News and Events

New Device Allows Rambam Physiotherapists to Treat Bedridden and Unconscious Patients

Publication Date: 6/28/2021 10:30 AM | by: Rambam

An innovative device that helps physiotherapists and medical staff to “physically activate” patients was recently introduced successfully in the Department of Critical Care at Rambam Health Care Campus.

Rambam's new Thera-Trainer BEMO for in-bed mobilization of legs and upper body and (inset) how it is used. Photography courtesy of Rambam HCC; Inset courtesy of THERA TRAINER.
Rambam's new Thera-Trainer BEMO for in-bed mobilization of legs and upper body and (inset) how it is used. Photography courtesy of Rambam HCC; Inset courtesy of THERA TRAINER.

Physiotherapists working with patients in Rambam’s Department of Critical Care received a boost recently in the form of a device for physical therapy. The BEMO, produced by the Germany-based company Thera-Trainer, is the most advanced device of its kind in Israel. It enables physiotherapy teams to begin working with bedridden patients from the early stages of hospitalization, even when they are sedated and on a ventilator.

In recent years, the issue of early activation of hospitalized patients has increased in importance, with the aim of moving their bodies to ensure that they will be able to maintain a range of motion in the joints and preserve muscle tissue, vascular health, and future rehabilitation. Studies around the world have found that bedridden patients who participated in early activation of their bodies during the initial stages of care reached the rehabilitation stage with their bodies in much better condition. Their respiration and hospitalization times were shortened, their recovery was faster, they did not suffer from bedsores or muscle tissue loss, and their vascular systems were in good shape.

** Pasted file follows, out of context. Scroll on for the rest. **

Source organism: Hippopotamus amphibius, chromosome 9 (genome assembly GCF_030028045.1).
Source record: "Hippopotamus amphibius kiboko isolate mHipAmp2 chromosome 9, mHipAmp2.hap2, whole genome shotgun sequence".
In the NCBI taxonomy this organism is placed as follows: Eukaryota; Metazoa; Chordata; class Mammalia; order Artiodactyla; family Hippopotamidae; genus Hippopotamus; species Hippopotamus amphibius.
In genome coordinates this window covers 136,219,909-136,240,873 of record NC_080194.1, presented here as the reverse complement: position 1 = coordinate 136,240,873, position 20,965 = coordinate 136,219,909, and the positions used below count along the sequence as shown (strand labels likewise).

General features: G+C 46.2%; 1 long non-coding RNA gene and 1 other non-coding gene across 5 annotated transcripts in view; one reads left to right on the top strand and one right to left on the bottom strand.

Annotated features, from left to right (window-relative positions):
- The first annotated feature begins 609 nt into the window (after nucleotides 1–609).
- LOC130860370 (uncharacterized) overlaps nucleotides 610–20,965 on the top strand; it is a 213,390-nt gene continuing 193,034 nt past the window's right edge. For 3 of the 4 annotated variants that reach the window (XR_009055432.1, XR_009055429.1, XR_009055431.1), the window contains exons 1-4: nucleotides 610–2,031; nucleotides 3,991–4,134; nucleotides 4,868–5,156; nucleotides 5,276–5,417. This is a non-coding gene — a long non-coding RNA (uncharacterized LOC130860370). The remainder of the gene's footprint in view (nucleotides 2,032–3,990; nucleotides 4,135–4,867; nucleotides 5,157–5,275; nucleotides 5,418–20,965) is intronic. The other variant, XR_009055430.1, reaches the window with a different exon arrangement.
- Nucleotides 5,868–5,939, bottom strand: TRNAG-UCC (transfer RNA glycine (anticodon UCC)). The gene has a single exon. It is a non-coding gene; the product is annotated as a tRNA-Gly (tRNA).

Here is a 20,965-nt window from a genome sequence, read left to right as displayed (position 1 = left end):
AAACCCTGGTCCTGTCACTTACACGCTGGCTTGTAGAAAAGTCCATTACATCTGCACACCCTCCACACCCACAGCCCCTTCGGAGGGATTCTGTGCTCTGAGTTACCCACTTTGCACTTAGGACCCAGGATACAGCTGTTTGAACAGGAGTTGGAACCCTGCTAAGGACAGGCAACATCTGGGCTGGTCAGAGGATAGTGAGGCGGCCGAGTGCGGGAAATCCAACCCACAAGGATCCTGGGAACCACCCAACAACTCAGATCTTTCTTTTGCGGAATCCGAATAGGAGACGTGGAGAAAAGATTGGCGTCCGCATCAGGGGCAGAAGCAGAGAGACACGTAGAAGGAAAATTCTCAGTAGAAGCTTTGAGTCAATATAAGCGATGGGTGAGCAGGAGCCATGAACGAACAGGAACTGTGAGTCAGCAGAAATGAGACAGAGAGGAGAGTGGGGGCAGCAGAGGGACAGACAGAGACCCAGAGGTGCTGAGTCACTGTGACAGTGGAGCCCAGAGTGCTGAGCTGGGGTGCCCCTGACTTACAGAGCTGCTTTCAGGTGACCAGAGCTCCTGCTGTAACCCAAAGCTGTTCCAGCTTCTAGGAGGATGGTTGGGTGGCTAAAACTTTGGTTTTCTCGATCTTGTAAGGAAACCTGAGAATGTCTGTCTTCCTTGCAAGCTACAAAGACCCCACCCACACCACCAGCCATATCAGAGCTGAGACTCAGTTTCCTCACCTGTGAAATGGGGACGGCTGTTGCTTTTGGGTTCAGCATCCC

The BEMO simulates the action for both the upper and lower extremities of pedaling a bicycle, allowing physiotherapists to activate the patient, even if they are bedridden or unconscious. It can be configured to the patient’s needs and measurements. If the patient suffers from neurological problems, the device can identify which limb is activated at the patient's initiative or by the machine, thus helping the treating staff to obtain a snapshot of the patient's motor skills. The BEMO enables the physiotherapy staff to work simultaneously on a number of patients for a longer time and more thoroughly, according to each patient's individual treatment plan.

“This is a celebration,” said Lina Grushko-Gati, a physiotherapy coordinator at Rambam. “When a patient is hospitalized in the Department of Critical Care, the physiotherapy staff devise a treatment plan that will be in place until they are released and sent home. As long as we start getting them active as soon as possible once the patient is stable, we can significantly improve their care through the end of the rehabilitation process.”